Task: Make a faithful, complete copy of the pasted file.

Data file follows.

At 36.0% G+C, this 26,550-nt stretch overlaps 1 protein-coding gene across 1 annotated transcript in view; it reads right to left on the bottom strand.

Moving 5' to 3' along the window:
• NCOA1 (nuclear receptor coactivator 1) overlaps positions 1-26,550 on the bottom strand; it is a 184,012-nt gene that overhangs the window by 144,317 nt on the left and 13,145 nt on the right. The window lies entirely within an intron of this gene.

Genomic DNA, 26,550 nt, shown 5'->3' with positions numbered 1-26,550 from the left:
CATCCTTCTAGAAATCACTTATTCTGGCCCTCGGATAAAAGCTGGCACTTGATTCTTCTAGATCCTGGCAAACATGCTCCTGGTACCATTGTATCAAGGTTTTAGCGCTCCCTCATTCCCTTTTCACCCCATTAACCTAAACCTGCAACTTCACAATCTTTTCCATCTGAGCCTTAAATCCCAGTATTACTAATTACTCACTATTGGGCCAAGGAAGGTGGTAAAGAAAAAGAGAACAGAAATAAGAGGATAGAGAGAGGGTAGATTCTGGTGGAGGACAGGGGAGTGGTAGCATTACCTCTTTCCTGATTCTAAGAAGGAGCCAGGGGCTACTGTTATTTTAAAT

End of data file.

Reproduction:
At 36.0% G+C, this 26,550-nt stretch overlaps 1 protein-coding gene across 1 annotated transcript in view; it reads right to left on the bottom strand.

Moving 5' to 3' along the window:
• NCOA1 (nuclear receptor coactivator 1) overlaps positions 1-26,550 on the bottom strand; it is a 184,012-nt gene that overhangs the window by 144,317 nt on the left and 13,145 nt on the right. The window lies entirely within an intron of this gene.

Genomic DNA, 26,550 nt, shown 5'->3' with positions numbered 1-26,550 from the left:
CATCCTTCTAGAAATCACTTATTCTGGCCCTCGGATAAAAGCTGGCACTTGATTCTTCTAGATCCTGGCAAACATGCTCCTGGTACCATTGTATCAAGGTTTTAGCGCTCCCTCATTCCCTTTTCACCCCATTAACCTAAACCTGCAACTTCACAATCTTTTCCATCTGAGCCTTAAATCCCAGTATTACTAATTACTCACTATTGGGCCAAGGAAGGTGGTAAAGAAAAAGAGAACAGAAATAAGAGGATAGAGAGAGGGTAGATTCTGGTGGAGGACAGGGGAGTGGTAGCATTACCTCTTTCCTGATTCTAAGAAGGAGCCAGGGGCTACTGTTATTTTAAAT